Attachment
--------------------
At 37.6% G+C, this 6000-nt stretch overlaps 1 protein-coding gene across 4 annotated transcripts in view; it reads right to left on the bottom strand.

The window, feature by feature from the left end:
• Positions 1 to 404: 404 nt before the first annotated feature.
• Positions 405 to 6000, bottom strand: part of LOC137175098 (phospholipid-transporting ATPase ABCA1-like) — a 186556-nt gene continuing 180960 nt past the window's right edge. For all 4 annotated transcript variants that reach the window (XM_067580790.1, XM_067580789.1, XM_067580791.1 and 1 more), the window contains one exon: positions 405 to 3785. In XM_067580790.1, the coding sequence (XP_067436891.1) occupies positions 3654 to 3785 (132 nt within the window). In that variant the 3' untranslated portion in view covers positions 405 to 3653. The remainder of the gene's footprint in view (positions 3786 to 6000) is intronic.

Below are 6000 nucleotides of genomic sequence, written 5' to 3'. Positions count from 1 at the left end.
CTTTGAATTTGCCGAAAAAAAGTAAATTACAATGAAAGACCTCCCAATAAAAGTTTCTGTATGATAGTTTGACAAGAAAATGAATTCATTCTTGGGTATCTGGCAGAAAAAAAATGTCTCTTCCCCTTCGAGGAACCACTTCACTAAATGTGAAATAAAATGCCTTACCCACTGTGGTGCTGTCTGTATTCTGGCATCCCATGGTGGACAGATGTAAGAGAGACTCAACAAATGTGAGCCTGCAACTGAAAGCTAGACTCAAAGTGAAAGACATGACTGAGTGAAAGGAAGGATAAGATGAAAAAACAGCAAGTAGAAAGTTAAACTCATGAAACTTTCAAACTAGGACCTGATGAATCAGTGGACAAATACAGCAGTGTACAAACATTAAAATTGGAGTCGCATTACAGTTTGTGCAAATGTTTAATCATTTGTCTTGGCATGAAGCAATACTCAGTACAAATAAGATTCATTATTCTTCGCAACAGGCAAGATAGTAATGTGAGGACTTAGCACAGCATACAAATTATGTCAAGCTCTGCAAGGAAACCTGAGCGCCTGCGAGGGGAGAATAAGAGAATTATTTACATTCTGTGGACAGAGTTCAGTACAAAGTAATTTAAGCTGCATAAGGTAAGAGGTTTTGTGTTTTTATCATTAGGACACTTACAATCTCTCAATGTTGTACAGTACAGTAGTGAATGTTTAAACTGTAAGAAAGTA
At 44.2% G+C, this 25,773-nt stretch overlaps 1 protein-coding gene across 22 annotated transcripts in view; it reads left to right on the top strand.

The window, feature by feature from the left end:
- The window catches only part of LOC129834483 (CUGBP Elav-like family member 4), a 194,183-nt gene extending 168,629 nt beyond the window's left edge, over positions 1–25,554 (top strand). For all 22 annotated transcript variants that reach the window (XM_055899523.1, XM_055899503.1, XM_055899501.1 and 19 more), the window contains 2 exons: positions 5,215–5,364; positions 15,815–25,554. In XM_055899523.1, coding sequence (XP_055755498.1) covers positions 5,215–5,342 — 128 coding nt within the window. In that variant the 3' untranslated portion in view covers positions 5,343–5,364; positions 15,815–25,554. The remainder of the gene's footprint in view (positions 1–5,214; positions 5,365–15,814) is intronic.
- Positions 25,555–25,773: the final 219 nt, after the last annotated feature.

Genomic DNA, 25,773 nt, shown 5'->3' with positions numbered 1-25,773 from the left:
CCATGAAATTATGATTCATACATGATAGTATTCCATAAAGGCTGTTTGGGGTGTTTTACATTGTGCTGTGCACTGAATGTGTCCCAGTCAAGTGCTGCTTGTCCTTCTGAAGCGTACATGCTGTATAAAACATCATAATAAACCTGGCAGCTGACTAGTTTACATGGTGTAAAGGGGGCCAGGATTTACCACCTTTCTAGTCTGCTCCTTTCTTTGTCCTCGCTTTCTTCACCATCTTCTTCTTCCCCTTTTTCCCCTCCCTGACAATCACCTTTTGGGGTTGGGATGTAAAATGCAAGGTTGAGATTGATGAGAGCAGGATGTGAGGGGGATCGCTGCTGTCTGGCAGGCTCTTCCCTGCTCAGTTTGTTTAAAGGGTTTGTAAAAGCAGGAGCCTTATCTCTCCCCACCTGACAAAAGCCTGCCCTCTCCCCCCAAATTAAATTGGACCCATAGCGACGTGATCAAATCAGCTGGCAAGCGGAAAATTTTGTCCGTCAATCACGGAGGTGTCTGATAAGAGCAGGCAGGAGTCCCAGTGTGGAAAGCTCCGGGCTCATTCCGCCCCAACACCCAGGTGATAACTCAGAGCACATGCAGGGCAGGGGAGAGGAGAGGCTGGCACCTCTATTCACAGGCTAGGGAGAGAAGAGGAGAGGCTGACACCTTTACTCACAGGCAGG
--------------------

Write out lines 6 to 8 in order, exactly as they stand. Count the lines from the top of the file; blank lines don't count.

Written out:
CTTTGAATTTGCCGAAAAAAAGTAAATTACAATGAAAGACCTCCCAATAAAAGTTTCTGTATGATAGTTTGACAAGAAAATGAATTCATTCTTGGGTATCTGGCAGAAAAAAAATGTCTCTTCCCCTTCGAGGAACCACTTCACTAAATGTGAAATAAAATGCCTTACCCACTGTGGTGCTGTCTGTATTCTGGCATCCCATGGTGGACAGATGTAAGAGAGACTCAACAAATGTGAGCCTGCAACTGAAAGCTAGACTCAAAGTGAAAGACATGACTGAGTGAAAGGAAGGATAAGATGAAAAAACAGCAAGTAGAAAGTTAAACTCATGAAACTTTCAAACTAGGACCTGATGAATCAGTGGACAAATACAGCAGTGTACAAACATTAAAATTGGAGTCGCATTACAGTTTGTGCAAATGTTTAATCATTTGTCTTGGCATGAAGCAATACTCAGTACAAATAAGATTCATTATTCTTCGCAACAGGCAAGATAGTAATGTGAGGACTTAGCACAGCATACAAATTATGTCAAGCTCTGCAAGGAAACCTGAGCGCCTGCGAGGGGAGAATAAGAGAATTATTTACATTCTGTGGACAGAGTTCAGTACAAAGTAATTTAAGCTGCATAAGGTAAGAGGTTTTGTGTTTTTATCATTAGGACACTTACAATCTCTCAATGTTGTACAGTACAGTAGTGAATGTTTAAACTGTAAGAAAGTA
At 44.2% G+C, this 25,773-nt stretch overlaps 1 protein-coding gene across 22 annotated transcripts in view; it reads left to right on the top strand.

The window, feature by feature from the left end: